trn <- as.data.frame(mlbench.friedman1(n = 500, sd = 1))

# Fit a neural network to simulated data
set.seed(103)
nn <- nnet(y ~ ., data = trn, size = 8, linout = TRUE, decay = 0.01,
           maxit = 1000, trace = FALSE)

# VIP: partial dependence algorithm
p1 <- vip(nn, method = "pdp", feature_names = paste0("x.", 1:10)) +
  labs(x = "", y = "Importance", title = "PDP method") +
  theme_light()

# VIP: Garson's algorithm
nn_garson <- garson(nn, bar_plot = FALSE) %>%
  tibble::rownames_to_column("Variable") %>%
  select(Variable, Importance = rel_imp) %>%
  mutate(Importance = Importance)
p2 <- ggplot(nn_garson, aes(x = reorder(Variable, Importance), y = Importance)) +
  geom_col() +
  labs(x = "", y = "Importance", title = "Garson's method") +
  coord_flip() +
  theme_light()

# VIP: Olden's algorithm
nn_olden <- olden(nn, bar_plot = FALSE) %>%
  tibble::rownames_to_column("Variable") %>%
  select(Variable, Importance = importance) %>%
  mutate(Importance = Importance)
p3 <- ggplot(nn_olden, aes(x = reorder(Variable, Importance), y = Importance)) +
  geom_col() +
  labs(x = "", y = "Importance", title = "Olden's method") +
  coord_flip() +
  theme_light()

# Display plots side by side
grid.arrange(p1, p2, p3, ncol = 3)
**Figure 1** VIPs for the NN fit to Friedman's regression data. *Left:* Model-agnostic: partial dependence. *Middle:* Model-specific: Garson's method. *Right:* Model-specific: Olden's method.

Figure 1 VIPs for the NN fit to Friedman’s regression data. Left: Model-agnostic: partial dependence. Middle: Model-specific: Garson’s method. Right: Model-specific: Olden’s method.

We also constructed the partial dependence functions for all pairwise interactions and computed the interaction statistic discussed in Greenwell, Boehmke, and McCarthy (2018). The top ten interaction statistics are displayed in Figure 2. There is a clear indication of an interaction effect between features \(x_1\) and \(x_2\), the only interaction effect present in the true model.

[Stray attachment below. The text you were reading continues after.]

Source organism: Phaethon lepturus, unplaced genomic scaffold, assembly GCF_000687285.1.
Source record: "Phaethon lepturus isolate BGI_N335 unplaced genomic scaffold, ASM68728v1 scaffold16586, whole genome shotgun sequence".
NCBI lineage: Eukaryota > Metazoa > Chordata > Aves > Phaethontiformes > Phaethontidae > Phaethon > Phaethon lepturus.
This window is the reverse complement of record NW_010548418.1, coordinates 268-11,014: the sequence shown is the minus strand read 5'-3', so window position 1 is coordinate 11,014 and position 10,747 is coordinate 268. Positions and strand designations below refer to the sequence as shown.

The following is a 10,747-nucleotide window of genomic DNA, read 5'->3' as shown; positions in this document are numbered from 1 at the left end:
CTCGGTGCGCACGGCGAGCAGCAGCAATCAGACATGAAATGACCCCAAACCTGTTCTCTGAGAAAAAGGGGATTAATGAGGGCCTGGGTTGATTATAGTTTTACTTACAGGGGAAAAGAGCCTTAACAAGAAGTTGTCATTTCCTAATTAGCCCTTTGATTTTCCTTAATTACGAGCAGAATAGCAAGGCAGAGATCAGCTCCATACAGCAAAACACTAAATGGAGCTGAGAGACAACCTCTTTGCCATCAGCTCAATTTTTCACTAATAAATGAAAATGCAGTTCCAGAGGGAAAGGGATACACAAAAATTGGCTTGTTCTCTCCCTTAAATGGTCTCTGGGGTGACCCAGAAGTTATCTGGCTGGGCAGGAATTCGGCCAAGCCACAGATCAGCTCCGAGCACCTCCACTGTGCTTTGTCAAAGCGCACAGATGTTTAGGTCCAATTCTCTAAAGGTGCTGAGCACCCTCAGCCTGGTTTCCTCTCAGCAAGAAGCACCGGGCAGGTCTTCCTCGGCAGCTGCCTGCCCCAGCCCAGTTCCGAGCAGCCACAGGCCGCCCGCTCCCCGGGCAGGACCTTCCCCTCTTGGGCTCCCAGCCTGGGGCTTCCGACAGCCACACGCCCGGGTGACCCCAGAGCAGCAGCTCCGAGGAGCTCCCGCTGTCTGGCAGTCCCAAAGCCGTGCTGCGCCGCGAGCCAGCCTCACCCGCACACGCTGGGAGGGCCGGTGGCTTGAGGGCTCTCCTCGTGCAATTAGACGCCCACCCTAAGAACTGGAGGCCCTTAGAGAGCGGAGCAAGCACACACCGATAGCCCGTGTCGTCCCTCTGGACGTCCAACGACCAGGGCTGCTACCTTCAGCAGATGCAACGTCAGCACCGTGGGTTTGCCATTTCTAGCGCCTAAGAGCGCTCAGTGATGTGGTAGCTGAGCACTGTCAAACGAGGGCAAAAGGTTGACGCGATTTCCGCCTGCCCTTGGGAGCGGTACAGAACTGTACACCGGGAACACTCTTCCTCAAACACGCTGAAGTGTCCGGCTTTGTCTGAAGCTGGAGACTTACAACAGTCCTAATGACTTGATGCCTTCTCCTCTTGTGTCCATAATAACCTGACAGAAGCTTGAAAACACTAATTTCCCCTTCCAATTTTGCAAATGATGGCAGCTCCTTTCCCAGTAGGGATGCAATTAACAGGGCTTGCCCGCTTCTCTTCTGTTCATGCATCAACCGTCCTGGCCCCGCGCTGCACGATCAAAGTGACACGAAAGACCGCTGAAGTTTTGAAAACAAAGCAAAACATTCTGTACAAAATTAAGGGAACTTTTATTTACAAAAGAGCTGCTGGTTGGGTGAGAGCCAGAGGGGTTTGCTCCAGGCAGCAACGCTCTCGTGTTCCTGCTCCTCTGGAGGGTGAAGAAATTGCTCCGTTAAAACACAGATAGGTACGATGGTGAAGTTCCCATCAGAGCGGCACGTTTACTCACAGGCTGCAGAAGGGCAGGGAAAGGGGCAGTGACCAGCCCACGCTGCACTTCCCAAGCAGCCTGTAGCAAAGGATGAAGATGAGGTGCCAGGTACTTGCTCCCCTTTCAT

**Figure 2** Top 10 VI-based interaction statistics for the NN fit to Friedman's regression data.

Figure 2 Top 10 VI-based interaction statistics for the NN fit to Friedman’s regression data.

In fact, since we know the distributions of the predictors in the true model, we can work out the true partial dependence functions. For example, for the pairs \(\left(x_1, x_2\right)\) and \(\left(x_1, x_4\right)\), we have \[ f\left(x_1, x_2\right) = 10 \sin \left(\pi x_1 x_2\right) + 55 / 6, \] and \[ f\left(x_1, x_4\right) = \frac{5 \pi x_1 \left(12 x_4 + 5\right) - 12 \cos \left(\pi x_1\right) + 12}{6 \pi x_1}. \] Next, we simulated the standard deviation of \(f\left(x_1, x_2\right)\) for a wide range of fixed values of \(x_2\); this is what \(i\left(x_1 | x_2\right)\) is trying to estimate. The results from doing this for both predictors in each model are displayed in Figure 3. The top row of Figure Figure 3 illustrates that the importance of \(x_1\) (i.e., the strength of its relationship to the predicted outcome) heavily depends on the value of \(x_2\) and vice versa (i.e., an interaction effect between \(x_1\) and \(x_2\)). In the bottom row, on the other hand, we see that the importance of \(x_1\) does not depend on the value of \(x_4\) and vice versa (i.e., no interaction effect between \(x_1\) and \(x_4\)).